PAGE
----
More fear-mongering, telling you your guests will hate you if you don’t have a DJ/MC, and god forbid you don’t have liquor at your wedding!! Brides, I’m here to assure that your TRUE friends and loved ones don’t care what happens at your reception, as long as you are happy. If someone’s going to be talking behind your back because you played your dance music off an iPod, they are not worthy of being a part of your fabulous life. Also, if you’re on a tight budget, feel free to skip everything on this list and also skip the DJ. You don’t need any of the things listed above, including alcohol, to have a successful wedding celebration.
Angela Belella Kershner, owner of AK Productions in Maryland: “Ridiculous advice. Did you take your own photos, too? Bake and decorate your own cake? Sharing tips for the “budget savvy” bride should start with educating the couple on what areas NOT to skimp on, which would clearly include quality entertainment WITH a master of ceremonies. That’s not saying they have to go out and pick the priciest service, but to suggest that the couple “do their own music or have a friend do it” is the absolute worst advice ever.”
The ABSOLUTE WORST ADVICE EVER. Clearly. I don’t know about that. I’m of the opinion that the absolute worst advice ever is telling a bride and groom that they NEED to include a certain aspect of the wedding industry at their event, instead of giving them several options and letting them decide on their own what’s best for them. Also I just went to a wedding where the bride did bake her own cake and it was fabulous.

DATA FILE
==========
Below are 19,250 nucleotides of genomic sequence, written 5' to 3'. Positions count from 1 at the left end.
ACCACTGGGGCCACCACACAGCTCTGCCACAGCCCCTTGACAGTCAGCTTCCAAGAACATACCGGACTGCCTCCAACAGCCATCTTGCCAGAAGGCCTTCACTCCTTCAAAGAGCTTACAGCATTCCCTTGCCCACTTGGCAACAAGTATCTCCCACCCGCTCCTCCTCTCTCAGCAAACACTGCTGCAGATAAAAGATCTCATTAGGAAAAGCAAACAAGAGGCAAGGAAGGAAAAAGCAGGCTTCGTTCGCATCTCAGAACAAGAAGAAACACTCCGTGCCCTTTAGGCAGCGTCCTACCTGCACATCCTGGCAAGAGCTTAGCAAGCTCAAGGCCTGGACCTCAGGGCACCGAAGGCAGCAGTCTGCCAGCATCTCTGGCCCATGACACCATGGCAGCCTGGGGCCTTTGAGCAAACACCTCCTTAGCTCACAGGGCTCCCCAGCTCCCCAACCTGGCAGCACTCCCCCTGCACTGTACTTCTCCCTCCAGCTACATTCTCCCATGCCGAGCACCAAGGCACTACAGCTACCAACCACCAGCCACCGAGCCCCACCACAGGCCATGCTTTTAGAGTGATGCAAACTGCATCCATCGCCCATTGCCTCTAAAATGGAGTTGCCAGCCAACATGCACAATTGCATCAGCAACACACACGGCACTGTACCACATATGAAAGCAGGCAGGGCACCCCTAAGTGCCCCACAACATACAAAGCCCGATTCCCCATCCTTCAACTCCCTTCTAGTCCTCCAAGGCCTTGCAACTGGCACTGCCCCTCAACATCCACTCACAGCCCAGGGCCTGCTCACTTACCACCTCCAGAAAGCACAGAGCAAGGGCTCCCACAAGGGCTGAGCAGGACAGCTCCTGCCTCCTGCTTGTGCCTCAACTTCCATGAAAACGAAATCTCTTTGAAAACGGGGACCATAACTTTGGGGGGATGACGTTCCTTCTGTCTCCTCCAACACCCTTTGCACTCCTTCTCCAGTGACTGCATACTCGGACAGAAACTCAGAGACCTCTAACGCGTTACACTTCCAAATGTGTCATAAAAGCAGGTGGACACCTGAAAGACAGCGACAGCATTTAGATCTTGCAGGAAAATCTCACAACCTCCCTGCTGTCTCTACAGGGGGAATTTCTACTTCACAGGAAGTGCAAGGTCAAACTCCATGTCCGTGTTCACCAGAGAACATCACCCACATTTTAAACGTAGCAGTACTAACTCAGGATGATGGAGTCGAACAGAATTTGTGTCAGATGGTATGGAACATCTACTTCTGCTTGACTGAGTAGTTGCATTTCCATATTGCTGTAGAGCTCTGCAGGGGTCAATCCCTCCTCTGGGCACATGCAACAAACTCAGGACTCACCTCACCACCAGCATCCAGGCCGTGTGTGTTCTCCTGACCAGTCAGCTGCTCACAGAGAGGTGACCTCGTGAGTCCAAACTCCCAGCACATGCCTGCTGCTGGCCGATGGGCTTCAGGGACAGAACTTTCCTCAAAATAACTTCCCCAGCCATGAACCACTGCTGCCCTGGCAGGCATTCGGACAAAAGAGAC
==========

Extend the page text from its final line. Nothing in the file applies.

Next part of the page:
Anna-Jeannine Kemper Herman, of DJ AJ9 in Akron, Ohio: “… consider (the negative feedback) from their point of view. You totally ‘started it.’ You are completely discounting the work of an entire industry.”
Never, anywhere, did the author completely discount the work of all DJs everywhere. Suggesting skipping a DJ or band at your wedding is merely one of SEVERAL budget-friendly wedding tips this author has shared.
The thing that makes me the sad about the last couple comments is that these are fellow female business owners, and I hate when women try to tear each other down. Anyway, there are several additional nasty comments on the Facebook post which you can read here. There’s so many, I just don’t have time to copy and paste them all.
But, to be fair, I’ll share a solitary voice of reason. Rob Thorp, a DJ with T-N-T Entertainment in North Carolina and former president of the American Disc Jockey Association, wrote this: “Not everyone has a large budget for their wedding … To all the DJs in this thread, not everyone can afford our services and those people are not our clients. Wish them the best and move along.” Rob, if I could full mouth sloppy kiss you right now, I totally would. (If you are an NC bride, PLEASE look up Rob’s company!)
I also want to give a mention to bride Kimberly Michele Miller, who shared this: “The replies to this post have convinced me to not hire a DJ for my wedding, not because I want to save money, but because I know my iPod won’t give me this kind of attitude on a day that is about a union between two people who are in love, not about what music was playing when we cut the cake.” Preach, Kimberly. And wedding vendors, take note. Brides and grooms will not stand for your fear-mongering and entitled attitudes.
Bottom line: Brides and grooms, know who you are hiring. Don’t let a vendor shame you into signing a contract with them. Vendors, don’t be jerks. Anyone you come across is a potential client or referrer. And the internet is forever.
iPod image source: Brit + Co